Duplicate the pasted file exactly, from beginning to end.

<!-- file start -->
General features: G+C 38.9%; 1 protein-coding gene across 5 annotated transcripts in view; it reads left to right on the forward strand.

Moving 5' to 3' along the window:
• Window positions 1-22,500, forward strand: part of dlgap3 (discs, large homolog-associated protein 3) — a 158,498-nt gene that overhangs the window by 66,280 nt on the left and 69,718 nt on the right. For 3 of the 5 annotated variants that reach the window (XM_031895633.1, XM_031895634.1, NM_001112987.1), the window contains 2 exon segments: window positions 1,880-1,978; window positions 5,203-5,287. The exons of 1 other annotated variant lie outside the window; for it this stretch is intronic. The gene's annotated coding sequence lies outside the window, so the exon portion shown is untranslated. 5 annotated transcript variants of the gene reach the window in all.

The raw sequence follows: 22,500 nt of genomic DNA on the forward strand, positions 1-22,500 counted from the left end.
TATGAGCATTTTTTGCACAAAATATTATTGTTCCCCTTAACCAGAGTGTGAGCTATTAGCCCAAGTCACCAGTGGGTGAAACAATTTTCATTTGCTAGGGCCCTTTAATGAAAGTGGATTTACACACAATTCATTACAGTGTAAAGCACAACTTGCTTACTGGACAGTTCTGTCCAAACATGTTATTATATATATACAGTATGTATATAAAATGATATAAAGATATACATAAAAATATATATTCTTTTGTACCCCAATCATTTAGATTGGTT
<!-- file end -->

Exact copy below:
General features: G+C 38.9%; 1 protein-coding gene across 5 annotated transcripts in view; it reads left to right on the forward strand.

Moving 5' to 3' along the window:
• Window positions 1-22,500, forward strand: part of dlgap3 (discs, large homolog-associated protein 3) — a 158,498-nt gene that overhangs the window by 66,280 nt on the left and 69,718 nt on the right. For 3 of the 5 annotated variants that reach the window (XM_031895633.1, XM_031895634.1, NM_001112987.1), the window contains 2 exon segments: window positions 1,880-1,978; window positions 5,203-5,287. The exons of 1 other annotated variant lie outside the window; for it this stretch is intronic. The gene's annotated coding sequence lies outside the window, so the exon portion shown is untranslated. 5 annotated transcript variants of the gene reach the window in all.

The raw sequence follows: 22,500 nt of genomic DNA on the forward strand, positions 1-22,500 counted from the left end.
TATGAGCATTTTTTGCACAAAATATTATTGTTCCCCTTAACCAGAGTGTGAGCTATTAGCCCAAGTCACCAGTGGGTGAAACAATTTTCATTTGCTAGGGCCCTTTAATGAAAGTGGATTTACACACAATTCATTACAGTGTAAAGCACAACTTGCTTACTGGACAGTTCTGTCCAAACATGTTATTATATATATACAGTATGTATATAAAATGATATAAAGATATACATAAAAATATATATTCTTTTGTACCCCAATCATTTAGATTGGTT